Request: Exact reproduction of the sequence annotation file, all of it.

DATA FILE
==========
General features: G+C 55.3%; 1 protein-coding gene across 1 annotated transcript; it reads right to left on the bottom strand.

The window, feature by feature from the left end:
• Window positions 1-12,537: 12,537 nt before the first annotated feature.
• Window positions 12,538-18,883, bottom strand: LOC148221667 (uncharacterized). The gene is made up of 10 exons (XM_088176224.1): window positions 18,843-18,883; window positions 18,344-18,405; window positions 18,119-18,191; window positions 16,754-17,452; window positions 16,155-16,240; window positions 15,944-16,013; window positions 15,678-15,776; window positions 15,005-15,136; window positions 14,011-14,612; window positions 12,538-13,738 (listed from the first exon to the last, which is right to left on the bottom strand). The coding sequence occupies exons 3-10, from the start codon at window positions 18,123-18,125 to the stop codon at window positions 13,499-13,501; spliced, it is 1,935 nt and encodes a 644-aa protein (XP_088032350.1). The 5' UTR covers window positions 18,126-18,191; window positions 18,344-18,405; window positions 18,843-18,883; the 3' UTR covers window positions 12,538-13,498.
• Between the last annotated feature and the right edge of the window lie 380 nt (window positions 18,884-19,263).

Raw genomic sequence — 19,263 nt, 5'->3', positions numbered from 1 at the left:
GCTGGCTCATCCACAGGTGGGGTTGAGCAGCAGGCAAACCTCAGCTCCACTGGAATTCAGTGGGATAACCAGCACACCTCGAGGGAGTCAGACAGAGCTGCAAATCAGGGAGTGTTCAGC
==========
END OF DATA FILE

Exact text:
General features: G+C 55.3%; 1 protein-coding gene across 1 annotated transcript; it reads right to left on the bottom strand.

The window, feature by feature from the left end:
• Window positions 1-12,537: 12,537 nt before the first annotated feature.
• Window positions 12,538-18,883, bottom strand: LOC148221667 (uncharacterized). The gene is made up of 10 exons (XM_088176224.1): window positions 18,843-18,883; window positions 18,344-18,405; window positions 18,119-18,191; window positions 16,754-17,452; window positions 16,155-16,240; window positions 15,944-16,013; window positions 15,678-15,776; window positions 15,005-15,136; window positions 14,011-14,612; window positions 12,538-13,738 (listed from the first exon to the last, which is right to left on the bottom strand). The coding sequence occupies exons 3-10, from the start codon at window positions 18,123-18,125 to the stop codon at window positions 13,499-13,501; spliced, it is 1,935 nt and encodes a 644-aa protein (XP_088032350.1). The 5' UTR covers window positions 18,126-18,191; window positions 18,344-18,405; window positions 18,843-18,883; the 3' UTR covers window positions 12,538-13,498.
• Between the last annotated feature and the right edge of the window lie 380 nt (window positions 18,884-19,263).

Raw genomic sequence — 19,263 nt, 5'->3', positions numbered from 1 at the left:
GCTGGCTCATCCACAGGTGGGGTTGAGCAGCAGGCAAACCTCAGCTCCACTGGAATTCAGTGGGATAACCAGCACACCTCGAGGGAGTCAGACAGAGCTGCAAATCAGGGAGTGTTCAGC